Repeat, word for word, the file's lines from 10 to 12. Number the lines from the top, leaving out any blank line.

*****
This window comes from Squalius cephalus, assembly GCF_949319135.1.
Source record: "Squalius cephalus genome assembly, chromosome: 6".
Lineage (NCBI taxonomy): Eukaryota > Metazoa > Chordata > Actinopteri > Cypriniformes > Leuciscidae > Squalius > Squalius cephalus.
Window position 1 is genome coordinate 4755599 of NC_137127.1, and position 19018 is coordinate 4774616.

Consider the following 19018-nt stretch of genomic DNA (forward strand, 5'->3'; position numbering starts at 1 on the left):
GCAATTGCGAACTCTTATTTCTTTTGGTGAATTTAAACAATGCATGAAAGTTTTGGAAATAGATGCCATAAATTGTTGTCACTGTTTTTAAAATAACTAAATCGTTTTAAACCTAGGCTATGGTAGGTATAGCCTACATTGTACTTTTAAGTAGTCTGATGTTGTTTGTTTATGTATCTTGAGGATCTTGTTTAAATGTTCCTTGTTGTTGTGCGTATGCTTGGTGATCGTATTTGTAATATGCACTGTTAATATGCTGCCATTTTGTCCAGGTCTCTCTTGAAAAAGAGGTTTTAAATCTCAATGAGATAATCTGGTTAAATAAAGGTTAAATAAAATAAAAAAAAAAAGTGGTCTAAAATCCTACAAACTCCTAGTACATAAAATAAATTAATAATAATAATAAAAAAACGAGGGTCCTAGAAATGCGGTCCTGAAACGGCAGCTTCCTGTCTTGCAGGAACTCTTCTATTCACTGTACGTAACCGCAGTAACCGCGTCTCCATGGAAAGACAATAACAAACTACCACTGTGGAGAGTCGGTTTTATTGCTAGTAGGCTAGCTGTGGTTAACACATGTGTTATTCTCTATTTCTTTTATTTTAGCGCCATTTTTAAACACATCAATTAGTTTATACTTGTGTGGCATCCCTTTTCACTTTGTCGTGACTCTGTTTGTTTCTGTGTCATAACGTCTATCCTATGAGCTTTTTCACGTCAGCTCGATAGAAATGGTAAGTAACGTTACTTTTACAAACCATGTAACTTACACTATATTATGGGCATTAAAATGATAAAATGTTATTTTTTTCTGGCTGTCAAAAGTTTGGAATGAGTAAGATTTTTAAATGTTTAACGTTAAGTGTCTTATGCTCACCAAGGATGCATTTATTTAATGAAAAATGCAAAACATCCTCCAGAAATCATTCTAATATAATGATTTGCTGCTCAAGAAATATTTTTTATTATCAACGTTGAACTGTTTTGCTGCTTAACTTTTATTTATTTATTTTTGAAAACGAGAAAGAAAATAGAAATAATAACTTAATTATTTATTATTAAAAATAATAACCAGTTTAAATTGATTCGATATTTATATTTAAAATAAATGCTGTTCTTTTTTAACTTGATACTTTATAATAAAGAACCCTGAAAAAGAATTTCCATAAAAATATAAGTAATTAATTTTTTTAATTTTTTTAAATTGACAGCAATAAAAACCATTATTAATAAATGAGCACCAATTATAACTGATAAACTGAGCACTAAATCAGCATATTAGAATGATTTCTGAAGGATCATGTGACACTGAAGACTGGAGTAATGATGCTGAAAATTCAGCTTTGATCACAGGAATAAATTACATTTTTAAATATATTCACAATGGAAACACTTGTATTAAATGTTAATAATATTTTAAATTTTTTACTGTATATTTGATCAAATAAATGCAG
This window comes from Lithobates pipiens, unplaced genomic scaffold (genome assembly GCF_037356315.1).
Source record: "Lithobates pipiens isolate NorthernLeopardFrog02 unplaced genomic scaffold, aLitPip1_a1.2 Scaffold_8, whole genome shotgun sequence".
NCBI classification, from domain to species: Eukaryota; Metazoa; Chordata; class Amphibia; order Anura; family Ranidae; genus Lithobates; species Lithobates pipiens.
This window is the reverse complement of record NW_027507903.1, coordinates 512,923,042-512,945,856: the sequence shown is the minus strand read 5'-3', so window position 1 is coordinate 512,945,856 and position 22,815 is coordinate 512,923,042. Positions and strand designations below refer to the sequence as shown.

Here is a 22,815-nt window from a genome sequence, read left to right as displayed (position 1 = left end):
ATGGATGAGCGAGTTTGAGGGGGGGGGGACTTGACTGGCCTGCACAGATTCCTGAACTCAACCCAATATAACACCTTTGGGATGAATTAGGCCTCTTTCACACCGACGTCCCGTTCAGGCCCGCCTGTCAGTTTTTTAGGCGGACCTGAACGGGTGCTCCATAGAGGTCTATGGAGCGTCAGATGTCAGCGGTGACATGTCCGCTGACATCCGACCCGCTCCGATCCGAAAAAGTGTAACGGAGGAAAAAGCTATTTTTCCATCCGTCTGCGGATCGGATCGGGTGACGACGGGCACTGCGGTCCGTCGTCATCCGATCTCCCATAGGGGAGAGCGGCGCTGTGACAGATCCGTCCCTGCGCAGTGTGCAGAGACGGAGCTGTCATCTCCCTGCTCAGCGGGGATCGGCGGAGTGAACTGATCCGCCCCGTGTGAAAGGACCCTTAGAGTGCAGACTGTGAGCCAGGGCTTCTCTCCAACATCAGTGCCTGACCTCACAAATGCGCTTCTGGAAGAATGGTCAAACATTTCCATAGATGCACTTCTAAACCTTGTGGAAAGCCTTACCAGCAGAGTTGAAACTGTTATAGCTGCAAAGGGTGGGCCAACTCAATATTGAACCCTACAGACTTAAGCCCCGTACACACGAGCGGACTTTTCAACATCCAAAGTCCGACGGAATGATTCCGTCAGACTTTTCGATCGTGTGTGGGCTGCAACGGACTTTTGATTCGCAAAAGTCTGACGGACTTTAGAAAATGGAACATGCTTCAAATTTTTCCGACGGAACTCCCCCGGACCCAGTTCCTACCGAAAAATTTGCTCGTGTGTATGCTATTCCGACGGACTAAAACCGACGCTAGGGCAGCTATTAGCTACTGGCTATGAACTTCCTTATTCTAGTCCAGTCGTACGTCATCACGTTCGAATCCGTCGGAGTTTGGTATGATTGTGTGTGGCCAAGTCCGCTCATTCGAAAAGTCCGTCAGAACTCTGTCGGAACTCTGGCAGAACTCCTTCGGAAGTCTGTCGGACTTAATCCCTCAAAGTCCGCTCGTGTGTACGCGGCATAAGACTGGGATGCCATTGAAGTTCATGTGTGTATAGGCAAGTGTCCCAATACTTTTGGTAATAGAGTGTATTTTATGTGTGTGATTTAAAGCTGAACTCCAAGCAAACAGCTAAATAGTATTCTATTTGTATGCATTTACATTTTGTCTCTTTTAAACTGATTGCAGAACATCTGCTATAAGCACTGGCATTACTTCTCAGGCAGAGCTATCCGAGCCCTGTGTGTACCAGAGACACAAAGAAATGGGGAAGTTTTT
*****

This window is the reverse complement of record NW_027507903.1, coordinates 512,923,042-512,945,856: the sequence shown is the minus strand read 5'-3', so window position 1 is coordinate 512,945,856 and position 22,815 is coordinate 512,923,042. Positions and strand designations below refer to the sequence as shown.

Here is a 22,815-nt window from a genome sequence, read left to right as displayed (position 1 = left end):
ATGGATGAGCGAGTTTGAGGGGGGGGGGACTTGACTGGCCTGCACAGATTCCTGAACTCAACCCAATATAACACCTTTGGGATGAATTAGGCCTCTTTCACACCGACGTCCCGTTCAGGCCCGCCTGTCAGTTTTTTAGGCGGACCTGAACGGGTGCTCCATAGAGGTCTATGGAGCGTCAGATGTCAGCGGTGACATGTCCGCTGACATCCGACCCGCTCCGATCCGAAAAAGTGTAACGGAGGAAAAAGCTATTTTTCCATCCGTCTGCGGATCGGATCGGGTGACGACGGGCACTGCGGTCCGTCGTCATCCGATCTCCCATAGGGGAGAGCGGCGCTGTGACAGATCCGTCCCTGCGCAGTGTGCAGAGACGGAGCTGTCATCTCCCTGCTCAGCGGGGATCGGCGGAGTGAACTGATCCGCCCCGTGTGAAAGGACCCTTAGAGTGCAGACTGTGAGCCAGGGCTTCTCTCCAACATCAGTGCCTGACCTCACAAATGCGCTTCTGGAAGAATGGTCAAACATTTCCATAGATGCACTTCTAAACCTTGTGGAAAGCCTTACCAGCAGAGTTGAAACTGTTATAGCTGCAAAGGGTGGGCCAACTCAATATTGAACCCTACAGACTTAAGCCCCGTACACACGAGCGGACTTTTCAACATCCAAAGTCCGACGGAATGATTCCGTCAGACTTTTCGATCGTGTGTGGGCTGCAACGGACTTTTGATTCGCAAAAGTCTGACGGACTTTAGAAAATGGAACATGCTTCAAATTTTTCCGACGGAACTCCCCCGGACCCAGTTCCTACCGAAAAATTTGCTCGTGTGTATGCTATTCCGACGGACTAAAACCGACGCTAGGGCAGCTATTAGCTACTGGCTATGAACTTCCTTATTCTAGTCCAGTCGTACGTCATCACGTTCGAATCCGTCGGAGTTTGGTATGATTGTGTGTGGCCAAGTCCGCTCATTCGAAAAGTCCGTCAGAACTCTGTCGGAACTCTGGCAGAACTCCTTCGGAAGTCTGTCGGACTTAATCCCTCAAAGTCCGCTCGTGTGTACGCGGCATAAGACTGGGATGCCATTGAAGTTCATGTGTGTATAGGCAAGTGTCCCAATACTTTTGGTAATAGAGTGTATTTTATGTGTGTGATTTAAAGCTGAACTCCAAGCAAACAGCTAAATAGTATTCTATTTGTATGCATTTACATTTTGTCTCTTTTAAACTGATTGCAGAACATCTGCTATAAGCACTGGCATTACTTCTCAGGCAGAGCTATCCGAGCCCTGTGTGTACCAGAGACACAAAGAAATGGGGAAGTTTTT